This brief essay analyzes the Supreme Court's 2015 decision in the North Carolina Dental case, assessing its implications for federalism. The decision promises to re-open old divisions that had once made the antitrust "state action" doctrine a controversial lightning rod for debate about state economic sovereignty.
One provocative issue that neither the majority nor the dissenters considered is indicated by the fact that nearly all the cartel customers in the Dental case were located within the state. By contrast, the cartel in Parker v. Brown, which the dissent held up as the correct exemplar of the doctrine, benefited California growers while visiting nearly all of its harm upon other states. This fact serves to make the Dental case more paternalistic in the sense that it amounts to federal management of a state's internal economy when there are not significant externalities, at least not as identified in the decisions.
If a state's bad economic policy injures mainly the state's own citizens, what should be the role of federal antitrust policy? The same question came up with respect to the state action doctrine's authorization requirement in the Court's 2013 Phoebe-Putney case, which involved a merger of two relatively rural hospitals in the center of the state, and that very likely served few out of state patients. Significantly, the state action doctrine's twin requirements of clear state articulation and active state supervision never make extraterritorial impact relevant. The end result, however, is to give the federal courts an antitrust role not merely in cases with a significant interstate impact, but also where state government's internal deficiencies injure its own citizens.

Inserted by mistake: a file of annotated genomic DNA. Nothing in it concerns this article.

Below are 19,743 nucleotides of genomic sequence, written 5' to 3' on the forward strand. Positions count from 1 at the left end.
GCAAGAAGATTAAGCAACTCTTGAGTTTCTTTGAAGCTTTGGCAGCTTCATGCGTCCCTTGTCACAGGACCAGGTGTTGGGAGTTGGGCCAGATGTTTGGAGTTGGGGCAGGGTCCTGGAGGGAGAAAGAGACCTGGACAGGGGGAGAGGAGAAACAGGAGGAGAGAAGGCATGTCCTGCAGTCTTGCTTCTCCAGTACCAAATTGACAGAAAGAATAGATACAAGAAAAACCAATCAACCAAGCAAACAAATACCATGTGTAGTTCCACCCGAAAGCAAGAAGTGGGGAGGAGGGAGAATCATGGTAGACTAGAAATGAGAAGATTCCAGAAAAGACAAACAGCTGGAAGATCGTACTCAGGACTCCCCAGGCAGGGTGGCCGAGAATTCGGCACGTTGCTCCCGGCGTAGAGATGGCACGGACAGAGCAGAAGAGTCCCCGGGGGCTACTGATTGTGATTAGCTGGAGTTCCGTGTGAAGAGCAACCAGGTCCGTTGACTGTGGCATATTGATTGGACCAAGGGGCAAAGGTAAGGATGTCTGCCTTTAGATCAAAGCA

Hovenkamp, Herbert J., "Rediscovering Capture: Antitrust Federalism and the North Carolina Dental Case" (2015). Faculty Scholarship. 1801.
Antitrust and Trade Regulation Commons, Constitutional Law Commons, Health Law and Policy Commons, Industrial Organization Commons, Law and Society Commons, Political Economy Commons, State and Local Government Law Commons